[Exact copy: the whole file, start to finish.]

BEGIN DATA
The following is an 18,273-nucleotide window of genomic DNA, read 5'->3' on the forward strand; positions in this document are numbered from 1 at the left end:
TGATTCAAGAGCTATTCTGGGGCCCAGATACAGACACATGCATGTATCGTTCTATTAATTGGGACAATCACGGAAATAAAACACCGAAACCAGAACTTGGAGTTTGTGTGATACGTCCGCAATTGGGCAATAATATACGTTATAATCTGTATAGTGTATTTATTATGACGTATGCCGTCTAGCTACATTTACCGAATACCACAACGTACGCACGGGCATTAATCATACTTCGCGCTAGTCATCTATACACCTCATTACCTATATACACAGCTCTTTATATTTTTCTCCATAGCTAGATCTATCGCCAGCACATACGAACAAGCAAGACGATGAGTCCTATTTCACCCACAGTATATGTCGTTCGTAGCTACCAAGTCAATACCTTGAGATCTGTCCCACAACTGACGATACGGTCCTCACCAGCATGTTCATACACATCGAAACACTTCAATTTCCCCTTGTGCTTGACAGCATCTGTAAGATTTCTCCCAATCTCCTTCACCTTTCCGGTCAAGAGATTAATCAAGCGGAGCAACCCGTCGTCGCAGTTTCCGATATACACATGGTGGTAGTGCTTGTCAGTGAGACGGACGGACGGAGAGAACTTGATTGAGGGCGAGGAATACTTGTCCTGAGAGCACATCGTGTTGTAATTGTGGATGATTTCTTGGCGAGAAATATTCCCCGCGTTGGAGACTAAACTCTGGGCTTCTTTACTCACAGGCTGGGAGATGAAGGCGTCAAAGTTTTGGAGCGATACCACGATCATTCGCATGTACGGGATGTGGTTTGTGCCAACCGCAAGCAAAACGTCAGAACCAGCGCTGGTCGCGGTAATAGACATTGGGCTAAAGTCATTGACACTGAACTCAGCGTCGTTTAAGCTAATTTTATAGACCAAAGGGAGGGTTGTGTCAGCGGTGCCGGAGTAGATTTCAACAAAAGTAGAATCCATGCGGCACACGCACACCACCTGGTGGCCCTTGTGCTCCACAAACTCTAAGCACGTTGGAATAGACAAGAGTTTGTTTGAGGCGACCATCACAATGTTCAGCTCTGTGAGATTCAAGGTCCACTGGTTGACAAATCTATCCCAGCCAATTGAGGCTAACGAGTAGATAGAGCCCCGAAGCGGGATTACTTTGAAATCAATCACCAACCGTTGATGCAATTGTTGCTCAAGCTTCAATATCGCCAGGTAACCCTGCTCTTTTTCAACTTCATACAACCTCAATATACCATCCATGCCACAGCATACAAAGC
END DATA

The following is an 18,273-nucleotide window of genomic DNA, read 5'->3' on the forward strand; positions in this document are numbered from 1 at the left end:
TGATTCAAGAGCTATTCTGGGGCCCAGATACAGACACATGCATGTATCGTTCTATTAATTGGGACAATCACGGAAATAAAACACCGAAACCAGAACTTGGAGTTTGTGTGATACGTCCGCAATTGGGCAATAATATACGTTATAATCTGTATAGTGTATTTATTATGACGTATGCCGTCTAGCTACATTTACCGAATACCACAACGTACGCACGGGCATTAATCATACTTCGCGCTAGTCATCTATACACCTCATTACCTATATACACAGCTCTTTATATTTTTCTCCATAGCTAGATCTATCGCCAGCACATACGAACAAGCAAGACGATGAGTCCTATTTCACCCACAGTATATGTCGTTCGTAGCTACCAAGTCAATACCTTGAGATCTGTCCCACAACTGACGATACGGTCCTCACCAGCATGTTCATACACATCGAAACACTTCAATTTCCCCTTGTGCTTGACAGCATCTGTAAGATTTCTCCCAATCTCCTTCACCTTTCCGGTCAAGAGATTAATCAAGCGGAGCAACCCGTCGTCGCAGTTTCCGATATACACATGGTGGTAGTGCTTGTCAGTGAGACGGACGGACGGAGAGAACTTGATTGAGGGCGAGGAATACTTGTCCTGAGAGCACATCGTGTTGTAATTGTGGATGATTTCTTGGCGAGAAATATTCCCCGCGTTGGAGACTAAACTCTGGGCTTCTTTACTCACAGGCTGGGAGATGAAGGCGTCAAAGTTTTGGAGCGATACCACGATCATTCGCATGTACGGGATGTGGTTTGTGCCAACCGCAAGCAAAACGTCAGAACCAGCGCTGGTCGCGGTAATAGACATTGGGCTAAAGTCATTGACACTGAACTCAGCGTCGTTTAAGCTAATTTTATAGACCAAAGGGAGGGTTGTGTCAGCGGTGCCGGAGTAGATTTCAACAAAAGTAGAATCCATGCGGCACACGCACACCACCTGGTGGCCCTTGTGCTCCACAAACTCTAAGCACGTTGGAATAGACAAGAGTTTGTTTGAGGCGACCATCACAATGTTCAGCTCTGTGAGATTCAAGGTCCACTGGTTGACAAATCTATCCCAGCCAATTGAGGCTAACGAGTAGATAGAGCCCCGAAGCGGGATTACTTTGAAATCAATCACCAACCGTTGATGCAATTGTTGCTCAAGCTTCAATATCGCCAGGTAACCCTGCTCTTTTTCAACTTCATACAACCTCAATATACCATCCATGCCACAGCATACAAAGC